Guest Blogger Rabbi Levi Shemtov, Co-founder of Friendship Circle International and Co- founder and Director of Friendship Circle of Michigan
Society has come a long way in the last generation in relation to how we care .for people who have disabilities. These individuals now have access to doctors, therapists and specialized schools. The country’s ethical standards are far higher than in the past and today, society is a safer place them.
However, upon moving to Michigan 17 years ago, my wife Bassie and I began meeting families with a child with special needs who had an aching need for their children to be included in the community, a need that was not being met.
After a long day of school and visits to their friendly and compassionate doctors and therapists, these children would come home. There were no play dates with friends, no visits to restaurants or stores, for fear of judgmental stares from strangers. And there were definitely no birthday parties or sports teams to join.
Friendship, as we all know, has the ability to change a person’s life. Friendship gives us confidence in our abilities, our ability to communicate, our relational skills and the warmth of belonging to a community.
As Chabad-Lubavitch emissaries, my wife and I are inspired by our Rebbe Rabbi Menachem Mendel Schneerson, of blessed memory. The Rebbe taught that within each person is a soul and that soul is sacred and worthy, no matter what limitations may surround it.
In 1994, with the Rebbe’s inspiration in our hearts, we decided to dedicate our lives to fulfilling those parents’ aching need with the establishment of the Friendship Circle.
Perhaps the most rewarding revelation of our past 17 years in operation is that individuals with disabilities have the ability to completely transform the volunteers into more whole, compassionate and tolerant individuals. The more we accept these precious people into our lives, the better we become as people, as families and as a community.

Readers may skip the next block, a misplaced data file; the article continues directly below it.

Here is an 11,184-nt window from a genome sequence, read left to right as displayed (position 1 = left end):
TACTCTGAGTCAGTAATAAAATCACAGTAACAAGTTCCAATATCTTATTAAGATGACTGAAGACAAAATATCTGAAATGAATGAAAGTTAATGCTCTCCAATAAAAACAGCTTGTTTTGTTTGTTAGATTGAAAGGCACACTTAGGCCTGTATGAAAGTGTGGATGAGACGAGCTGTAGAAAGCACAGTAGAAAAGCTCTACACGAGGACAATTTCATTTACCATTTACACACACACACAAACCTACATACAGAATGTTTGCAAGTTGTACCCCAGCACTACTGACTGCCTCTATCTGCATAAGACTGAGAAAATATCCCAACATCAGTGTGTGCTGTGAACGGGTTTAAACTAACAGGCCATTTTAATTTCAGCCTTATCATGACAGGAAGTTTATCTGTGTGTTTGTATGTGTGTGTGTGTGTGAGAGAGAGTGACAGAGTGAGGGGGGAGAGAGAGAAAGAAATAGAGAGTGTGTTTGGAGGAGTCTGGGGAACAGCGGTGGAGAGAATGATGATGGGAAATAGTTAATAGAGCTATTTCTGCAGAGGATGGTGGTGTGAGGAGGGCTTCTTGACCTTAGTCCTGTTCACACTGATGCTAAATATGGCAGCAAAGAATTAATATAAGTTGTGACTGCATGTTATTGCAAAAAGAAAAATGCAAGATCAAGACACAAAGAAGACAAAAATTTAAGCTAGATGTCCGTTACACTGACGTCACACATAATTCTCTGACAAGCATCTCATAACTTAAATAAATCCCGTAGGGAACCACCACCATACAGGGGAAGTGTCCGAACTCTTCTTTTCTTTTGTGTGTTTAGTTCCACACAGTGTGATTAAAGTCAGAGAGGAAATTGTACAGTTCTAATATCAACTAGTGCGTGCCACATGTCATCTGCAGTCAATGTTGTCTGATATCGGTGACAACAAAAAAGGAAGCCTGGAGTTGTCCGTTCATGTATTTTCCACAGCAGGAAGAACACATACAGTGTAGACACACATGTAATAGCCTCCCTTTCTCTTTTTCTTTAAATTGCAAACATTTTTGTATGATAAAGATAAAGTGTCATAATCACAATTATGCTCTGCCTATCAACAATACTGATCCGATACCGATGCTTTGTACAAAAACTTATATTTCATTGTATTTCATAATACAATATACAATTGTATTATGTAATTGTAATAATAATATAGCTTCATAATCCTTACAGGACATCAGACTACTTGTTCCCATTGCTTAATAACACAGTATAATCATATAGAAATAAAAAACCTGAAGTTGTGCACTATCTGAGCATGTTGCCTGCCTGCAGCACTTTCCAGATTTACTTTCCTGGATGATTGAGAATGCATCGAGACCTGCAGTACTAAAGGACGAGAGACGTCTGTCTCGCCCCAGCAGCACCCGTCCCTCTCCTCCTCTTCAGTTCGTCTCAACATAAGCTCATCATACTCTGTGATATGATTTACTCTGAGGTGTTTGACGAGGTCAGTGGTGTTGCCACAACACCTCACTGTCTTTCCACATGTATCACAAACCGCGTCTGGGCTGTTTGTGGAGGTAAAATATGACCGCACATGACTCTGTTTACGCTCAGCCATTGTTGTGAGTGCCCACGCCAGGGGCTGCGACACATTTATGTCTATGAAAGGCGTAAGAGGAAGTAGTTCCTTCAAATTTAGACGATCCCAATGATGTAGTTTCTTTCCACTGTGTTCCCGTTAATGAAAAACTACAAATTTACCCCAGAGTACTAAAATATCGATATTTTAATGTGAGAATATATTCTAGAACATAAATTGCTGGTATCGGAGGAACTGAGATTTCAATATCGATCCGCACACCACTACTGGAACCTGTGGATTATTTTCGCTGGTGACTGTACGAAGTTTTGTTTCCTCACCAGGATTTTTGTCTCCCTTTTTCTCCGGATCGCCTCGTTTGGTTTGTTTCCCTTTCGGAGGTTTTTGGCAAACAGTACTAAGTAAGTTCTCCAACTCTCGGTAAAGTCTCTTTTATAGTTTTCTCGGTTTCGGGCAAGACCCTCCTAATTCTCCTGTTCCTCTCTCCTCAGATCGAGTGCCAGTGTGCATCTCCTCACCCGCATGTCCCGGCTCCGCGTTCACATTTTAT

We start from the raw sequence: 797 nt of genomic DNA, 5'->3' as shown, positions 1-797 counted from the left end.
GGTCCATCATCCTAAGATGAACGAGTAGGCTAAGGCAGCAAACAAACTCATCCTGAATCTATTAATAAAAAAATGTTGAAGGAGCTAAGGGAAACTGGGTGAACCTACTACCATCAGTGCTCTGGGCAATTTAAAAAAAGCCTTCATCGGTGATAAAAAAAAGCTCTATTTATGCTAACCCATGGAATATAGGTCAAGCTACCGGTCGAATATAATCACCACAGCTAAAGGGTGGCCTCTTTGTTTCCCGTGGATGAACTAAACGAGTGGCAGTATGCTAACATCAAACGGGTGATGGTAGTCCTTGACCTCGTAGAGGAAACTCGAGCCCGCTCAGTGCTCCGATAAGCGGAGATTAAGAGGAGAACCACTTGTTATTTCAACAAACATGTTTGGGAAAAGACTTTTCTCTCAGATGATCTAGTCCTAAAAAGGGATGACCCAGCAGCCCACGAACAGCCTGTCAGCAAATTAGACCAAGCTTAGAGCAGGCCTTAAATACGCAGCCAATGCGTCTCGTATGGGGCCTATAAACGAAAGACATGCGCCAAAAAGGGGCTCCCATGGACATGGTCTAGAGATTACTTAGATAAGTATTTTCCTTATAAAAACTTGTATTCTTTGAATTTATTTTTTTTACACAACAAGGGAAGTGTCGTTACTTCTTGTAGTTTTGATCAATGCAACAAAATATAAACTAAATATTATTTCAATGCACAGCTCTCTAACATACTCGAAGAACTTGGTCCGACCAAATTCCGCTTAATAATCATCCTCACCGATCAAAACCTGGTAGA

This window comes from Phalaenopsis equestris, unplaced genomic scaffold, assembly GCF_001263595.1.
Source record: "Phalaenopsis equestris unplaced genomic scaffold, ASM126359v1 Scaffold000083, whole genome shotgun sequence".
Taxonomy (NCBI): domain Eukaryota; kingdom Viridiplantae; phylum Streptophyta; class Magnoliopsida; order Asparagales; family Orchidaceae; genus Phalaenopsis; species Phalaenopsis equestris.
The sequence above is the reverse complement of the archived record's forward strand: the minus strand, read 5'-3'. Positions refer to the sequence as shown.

The Friendship Circle of Michigan is now housed in a 28,000 square foot facility known as Ferber Kaufman LifeTown. Our facility contains the brand new Elkus Gymnasium, an activity wing with eight therapy rooms, a parent lounge, a volunteer lounge and a 5,000 square foot cityscape known as Weinberg Village. This realistic, indoor village is complete with eight storefronts, streets, sidewalks and working stoplights. Each year, over 3,000 local public school students with special needs visit Weinberg Village to gain critical life-skill training such as time management, money management and communication skills.
Today, our work also continues on a much larger scale with the development of over 80 Friendship Circle locations around the globe. The Ruderman Family Foundation has been a crucial friend to several Friendship Circle locations and their support has enabled our circle of friendship to continue growing and transforming the communities in which they are founded.
However, I believe that, the most important accomplishment of our work happens when families start noticing a difference in attitudes when they go out into the community. After several Friendship Circle families shared with us their personal stories, we decided to create this docu-drama of one family’s true story. I think you will find this short, 7-minute film shines a light on the power of friendship and its reach into the community at-large. http://www.youtube.com/watch?v=WCWnJwm3FYI
— Rabbi Levi Shem Tov